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Given that k  is a positive integer less than 6, how many values can k take on such that \(3x \equiv k \pmod{6}\)  has no solutions in x ?

tertre  Apr 5, 2017
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 #1
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By simple inspection, k can take only the following values:

k =1, 2, 4 and 5, so that it has no solution in x.

Guest Apr 5, 2017
 #2
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Given that k  is a positive integer less than 6,

how many values can k take on such that

\(3x \equiv k \pmod{6}\) has no solutions in x ?

 

Rewrite:

\(\begin{array}{|lrcll|} \hline 3x \equiv k \pmod{6} \\ \text{rewrite...} \\ \begin{array}{|rcll|} \hline 3x-k &=& n\cdot 6 \quad &| \quad n \in \mathbf{Z} \qquad (n \text{ is a integer}) \\ 3x &=& n\cdot 6 +k \\ x &=& \frac{n\cdot 6 +k}{3} \\ x &=& 2n+\frac{k}{3} \quad &| \quad \frac{k}{3} \text{ is a integer, if } k = 0 \text{ or } k = 3 \\ & & \quad &| \quad \frac{k}{3} \text{ is not a integer, if } k = 1,\ k = 2,\ k=4,\ k= 5 \qquad 0 < k < 6 \\ \hline \end{array} \\ \hline \end{array} \)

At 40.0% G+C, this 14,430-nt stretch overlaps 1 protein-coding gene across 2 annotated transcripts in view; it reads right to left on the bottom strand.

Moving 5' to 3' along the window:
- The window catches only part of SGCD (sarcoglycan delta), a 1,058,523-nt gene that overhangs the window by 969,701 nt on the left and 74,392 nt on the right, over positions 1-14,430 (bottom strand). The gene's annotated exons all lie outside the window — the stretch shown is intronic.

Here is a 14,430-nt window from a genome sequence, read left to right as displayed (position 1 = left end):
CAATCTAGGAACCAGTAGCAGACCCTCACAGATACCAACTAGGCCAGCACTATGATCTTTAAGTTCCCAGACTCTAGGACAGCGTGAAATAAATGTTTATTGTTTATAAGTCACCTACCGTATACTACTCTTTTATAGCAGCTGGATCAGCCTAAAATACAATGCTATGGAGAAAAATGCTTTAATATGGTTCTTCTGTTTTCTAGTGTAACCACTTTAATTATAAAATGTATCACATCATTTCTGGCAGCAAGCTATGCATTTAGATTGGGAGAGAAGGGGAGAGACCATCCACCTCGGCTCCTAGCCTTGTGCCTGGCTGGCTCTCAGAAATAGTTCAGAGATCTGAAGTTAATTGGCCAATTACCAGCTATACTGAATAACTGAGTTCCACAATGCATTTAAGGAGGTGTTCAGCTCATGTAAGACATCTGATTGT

laugh

heureka  Apr 5, 2017
 #3
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Thanks guys!

tertre  Apr 5, 2017

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